Courses with a great deal of technical content for application in practice such as law, business, or STEM courses are oftentimes designed in what amounts to an information delivery method. The professor provides the necessary information for students to memorize and repeat back in the course assessments.
Indeed, the online environment makes disseminating recorded lectures and written material fast and convenient, and students readily expect to be tested on the materials provided. Even in course designs with synchronous components, professors may lecture or answer questions, yet seldom observe how students are synthesizing or interacting with the course material. Moreover, delivering large amounts of content and assessing students’ recall of that content misses a central piece of a student-centered pedagogy, namely ensuring that students achieve a deep understanding of the content through opportunities to apply the technical information to practical problems.
One way to augment online course designs that would help students practice applying technical knowledge is using bridge questions. Bridge questions require students to solve a practical problem or case by applying the content of the course to a real-world problem. The questions bridge the gap between the course’s technical content and situations where the content can be applied. There are many ways to use bridge questions in online course designs, but here are two basic approaches.
First, in courses with a synchronous component, students could be given bridge questions at the outset of a module or week that they know will be the basis of the synchronous session or office hours discussion. In order to participate in “class” that week, students would have to find the answers to the questions and/or the tools to solve the problem(s) presented in the reading and/or required videos.
This approach engages students in the readings and/or videos in an active way. That is, instead of passively consuming the content, taking notes, and trying to remember everything, students are actively on the lookout for answers to their problems. It also allows professors to structure the synchronous sessions around solving problems that all the students are working on; professors would just raise the bridge questions to start class and ask students for their answers and explanations of how they arrived at their answers using the course material. Other variations might include small group work sessions before class or small group discussions in class. In any variation, the professor will be able to readily identify misunderstandings students have about the material and/or its application and intervene to help students enhance their learning and develop their expertise.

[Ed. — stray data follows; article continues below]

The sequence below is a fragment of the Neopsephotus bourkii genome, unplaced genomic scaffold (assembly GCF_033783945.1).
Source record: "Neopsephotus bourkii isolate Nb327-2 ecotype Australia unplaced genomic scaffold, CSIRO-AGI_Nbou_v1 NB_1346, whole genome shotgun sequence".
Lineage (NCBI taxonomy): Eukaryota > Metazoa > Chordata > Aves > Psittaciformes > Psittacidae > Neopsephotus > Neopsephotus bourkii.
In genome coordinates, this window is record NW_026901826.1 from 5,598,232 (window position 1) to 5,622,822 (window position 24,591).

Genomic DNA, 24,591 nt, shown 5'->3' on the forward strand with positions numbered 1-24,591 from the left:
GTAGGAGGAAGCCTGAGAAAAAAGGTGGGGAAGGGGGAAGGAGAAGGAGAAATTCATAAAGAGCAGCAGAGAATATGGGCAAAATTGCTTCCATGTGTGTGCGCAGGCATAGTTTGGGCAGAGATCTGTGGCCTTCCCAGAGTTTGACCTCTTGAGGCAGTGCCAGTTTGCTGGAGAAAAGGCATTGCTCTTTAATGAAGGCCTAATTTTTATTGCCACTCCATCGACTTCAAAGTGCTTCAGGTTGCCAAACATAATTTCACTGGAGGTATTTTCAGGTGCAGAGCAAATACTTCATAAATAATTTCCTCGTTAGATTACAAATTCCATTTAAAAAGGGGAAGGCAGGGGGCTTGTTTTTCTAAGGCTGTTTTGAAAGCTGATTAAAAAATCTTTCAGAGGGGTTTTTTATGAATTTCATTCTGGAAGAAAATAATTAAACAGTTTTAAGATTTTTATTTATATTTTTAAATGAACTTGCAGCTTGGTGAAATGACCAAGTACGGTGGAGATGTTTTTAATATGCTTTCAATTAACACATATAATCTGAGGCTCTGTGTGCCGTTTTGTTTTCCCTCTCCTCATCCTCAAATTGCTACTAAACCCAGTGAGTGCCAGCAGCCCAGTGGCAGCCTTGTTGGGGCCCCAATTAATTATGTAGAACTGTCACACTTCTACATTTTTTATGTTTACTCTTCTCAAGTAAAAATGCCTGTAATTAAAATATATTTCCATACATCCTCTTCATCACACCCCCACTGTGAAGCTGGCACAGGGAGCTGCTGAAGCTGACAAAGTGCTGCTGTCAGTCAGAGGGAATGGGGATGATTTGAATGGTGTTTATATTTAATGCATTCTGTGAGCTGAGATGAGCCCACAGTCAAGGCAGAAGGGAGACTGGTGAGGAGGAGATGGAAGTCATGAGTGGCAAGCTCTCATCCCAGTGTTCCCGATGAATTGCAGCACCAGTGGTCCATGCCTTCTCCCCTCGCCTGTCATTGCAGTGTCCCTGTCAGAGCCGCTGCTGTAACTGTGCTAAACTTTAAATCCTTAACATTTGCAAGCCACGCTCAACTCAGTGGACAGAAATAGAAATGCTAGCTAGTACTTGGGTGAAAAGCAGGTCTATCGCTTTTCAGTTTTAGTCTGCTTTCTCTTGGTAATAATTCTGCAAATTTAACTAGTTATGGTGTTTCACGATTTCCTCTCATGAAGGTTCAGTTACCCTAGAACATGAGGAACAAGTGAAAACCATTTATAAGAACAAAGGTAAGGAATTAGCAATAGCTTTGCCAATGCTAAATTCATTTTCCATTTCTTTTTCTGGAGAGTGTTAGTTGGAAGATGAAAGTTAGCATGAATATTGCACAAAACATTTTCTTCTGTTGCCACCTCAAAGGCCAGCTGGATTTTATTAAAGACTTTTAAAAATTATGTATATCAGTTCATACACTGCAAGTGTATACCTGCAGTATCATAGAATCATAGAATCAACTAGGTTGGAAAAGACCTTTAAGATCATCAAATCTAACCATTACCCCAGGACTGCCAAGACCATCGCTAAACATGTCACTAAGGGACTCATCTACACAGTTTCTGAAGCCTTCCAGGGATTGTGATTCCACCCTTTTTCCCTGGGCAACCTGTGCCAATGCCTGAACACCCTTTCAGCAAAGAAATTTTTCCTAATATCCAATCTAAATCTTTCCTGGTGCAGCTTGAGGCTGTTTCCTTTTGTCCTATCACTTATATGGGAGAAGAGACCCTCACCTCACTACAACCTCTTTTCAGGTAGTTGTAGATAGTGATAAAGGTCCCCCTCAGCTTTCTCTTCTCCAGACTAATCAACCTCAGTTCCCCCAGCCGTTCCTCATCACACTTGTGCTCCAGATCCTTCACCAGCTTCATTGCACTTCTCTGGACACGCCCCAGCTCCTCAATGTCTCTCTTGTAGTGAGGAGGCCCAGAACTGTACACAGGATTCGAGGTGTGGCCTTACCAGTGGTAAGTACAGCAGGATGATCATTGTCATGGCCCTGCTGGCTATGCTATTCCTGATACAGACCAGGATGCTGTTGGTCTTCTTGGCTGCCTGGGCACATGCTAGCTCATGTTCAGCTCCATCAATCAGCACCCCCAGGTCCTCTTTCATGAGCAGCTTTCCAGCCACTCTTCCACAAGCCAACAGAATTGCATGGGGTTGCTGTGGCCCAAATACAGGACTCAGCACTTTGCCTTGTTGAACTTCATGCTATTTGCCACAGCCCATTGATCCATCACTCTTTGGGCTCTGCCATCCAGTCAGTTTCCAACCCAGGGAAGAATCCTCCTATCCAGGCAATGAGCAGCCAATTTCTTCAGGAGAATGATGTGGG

Second, in courses with a mostly asynchronous design, the same concept applies but the bridge questions would be answered as an asynchronous requirement (e.g., discussion board, Yellowdig, Office 365 collaboration, etc.). Using an asynchronous design, the discussion responses could be structured in the more traditional one-student-one-answer approach. However, students would likely be more engaged and learn much more if the professor structured the requirement as a collaborative activity with everyone working on the bridge questions together. In larger classes, the professor might consider breaking the class into smaller groups. In either case, the goal is to have students collaborate on the responses to the bridge questions and the professor would keep the discussion focused on answering the questions/solving the problems, identifying misunderstandings, and guiding students to a more expert application of the material.
In either approach, the bridge questions should be designed to facilitate students’ application of the technical content to a practical situation. In this way, students will both master the intricacies of the content and learn the nuances of the rules by applying them to relevant fact patterns. Depending on the subject matter of the course, the model answers can be structured as recorded explanations from the professor, synchronous discussions in a class session, printed narratives and explanations, formulas leading to a precise answer, or diagrams. In all cases, the objective is to reinforce comprehension through experience and application.
A final note on using bridge questions; the students’ independent and collaborative work on them should be graded, otherwise they may wait until others (especially the professor) solve the problems for them. In courses with synchronous components, this can be accomplished as a participation grade. In asynchronous designs, graded participation should be clearly defined activities that hold students accountable for engaging the bridge questions in meaningful ways. In any case, using bridge questions is a simple way to transform any online course from a content-focused passive learning experience to an engaging, students-centered one.
Stefan A. Perun is an assistant professor in the Department of Public Administration at Villanova University. Edward A. Liva is the director of the Graduate Tax Program and a professor of practice at Villanova University School of Law.